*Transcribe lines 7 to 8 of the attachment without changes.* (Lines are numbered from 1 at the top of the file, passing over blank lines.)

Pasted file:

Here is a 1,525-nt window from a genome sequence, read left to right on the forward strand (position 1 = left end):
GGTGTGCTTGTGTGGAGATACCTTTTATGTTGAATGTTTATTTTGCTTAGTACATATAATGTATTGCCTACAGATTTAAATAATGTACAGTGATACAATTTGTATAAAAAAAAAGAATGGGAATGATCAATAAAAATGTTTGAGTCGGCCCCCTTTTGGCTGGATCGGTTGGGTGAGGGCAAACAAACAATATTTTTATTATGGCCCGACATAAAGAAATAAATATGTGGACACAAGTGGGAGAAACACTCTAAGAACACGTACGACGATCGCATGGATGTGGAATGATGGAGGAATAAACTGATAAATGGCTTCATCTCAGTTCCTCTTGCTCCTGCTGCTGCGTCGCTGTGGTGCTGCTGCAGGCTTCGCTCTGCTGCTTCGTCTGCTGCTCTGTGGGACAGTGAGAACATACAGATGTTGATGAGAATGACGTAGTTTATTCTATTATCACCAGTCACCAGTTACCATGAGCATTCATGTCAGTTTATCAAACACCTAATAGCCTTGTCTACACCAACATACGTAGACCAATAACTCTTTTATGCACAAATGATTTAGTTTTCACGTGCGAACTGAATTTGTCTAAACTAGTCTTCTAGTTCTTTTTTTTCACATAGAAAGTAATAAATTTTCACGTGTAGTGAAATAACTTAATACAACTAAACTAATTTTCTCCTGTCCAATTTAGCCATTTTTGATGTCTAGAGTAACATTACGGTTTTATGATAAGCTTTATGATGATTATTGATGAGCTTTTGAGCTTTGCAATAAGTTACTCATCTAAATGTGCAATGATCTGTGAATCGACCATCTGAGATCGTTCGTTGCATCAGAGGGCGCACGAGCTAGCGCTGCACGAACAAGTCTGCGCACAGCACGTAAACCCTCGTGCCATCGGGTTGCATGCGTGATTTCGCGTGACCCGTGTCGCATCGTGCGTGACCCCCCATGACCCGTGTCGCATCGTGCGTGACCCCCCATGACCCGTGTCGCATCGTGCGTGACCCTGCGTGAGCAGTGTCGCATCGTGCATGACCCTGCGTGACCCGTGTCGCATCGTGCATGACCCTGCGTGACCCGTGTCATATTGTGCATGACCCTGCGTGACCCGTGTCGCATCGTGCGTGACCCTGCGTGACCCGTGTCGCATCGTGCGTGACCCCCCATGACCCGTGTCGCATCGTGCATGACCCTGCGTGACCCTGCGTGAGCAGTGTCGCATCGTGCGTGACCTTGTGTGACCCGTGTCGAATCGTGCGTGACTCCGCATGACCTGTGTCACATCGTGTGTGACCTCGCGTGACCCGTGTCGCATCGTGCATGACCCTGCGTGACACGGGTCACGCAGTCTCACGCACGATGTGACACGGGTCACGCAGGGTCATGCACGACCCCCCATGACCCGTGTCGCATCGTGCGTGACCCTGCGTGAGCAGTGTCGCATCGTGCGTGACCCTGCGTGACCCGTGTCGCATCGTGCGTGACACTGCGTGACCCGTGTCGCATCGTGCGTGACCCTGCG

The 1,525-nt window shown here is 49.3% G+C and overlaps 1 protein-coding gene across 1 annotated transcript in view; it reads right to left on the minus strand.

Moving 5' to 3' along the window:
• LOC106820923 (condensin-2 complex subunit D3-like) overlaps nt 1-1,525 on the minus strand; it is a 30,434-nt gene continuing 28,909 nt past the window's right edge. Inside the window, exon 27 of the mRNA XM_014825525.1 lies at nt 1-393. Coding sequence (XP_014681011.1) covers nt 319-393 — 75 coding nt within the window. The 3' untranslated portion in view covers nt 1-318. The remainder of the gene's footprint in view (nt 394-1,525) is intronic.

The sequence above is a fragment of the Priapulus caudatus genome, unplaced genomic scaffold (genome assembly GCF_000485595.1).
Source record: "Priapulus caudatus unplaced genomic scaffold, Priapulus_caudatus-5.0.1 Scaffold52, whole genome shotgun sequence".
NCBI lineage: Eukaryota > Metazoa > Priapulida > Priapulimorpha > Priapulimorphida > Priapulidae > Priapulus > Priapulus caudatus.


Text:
Source record: "Priapulus caudatus unplaced genomic scaffold, Priapulus_caudatus-5.0.1 Scaffold52, whole genome shotgun sequence".
NCBI lineage: Eukaryota > Metazoa > Priapulida > Priapulimorpha > Priapulimorphida > Priapulidae > Priapulus > Priapulus caudatus.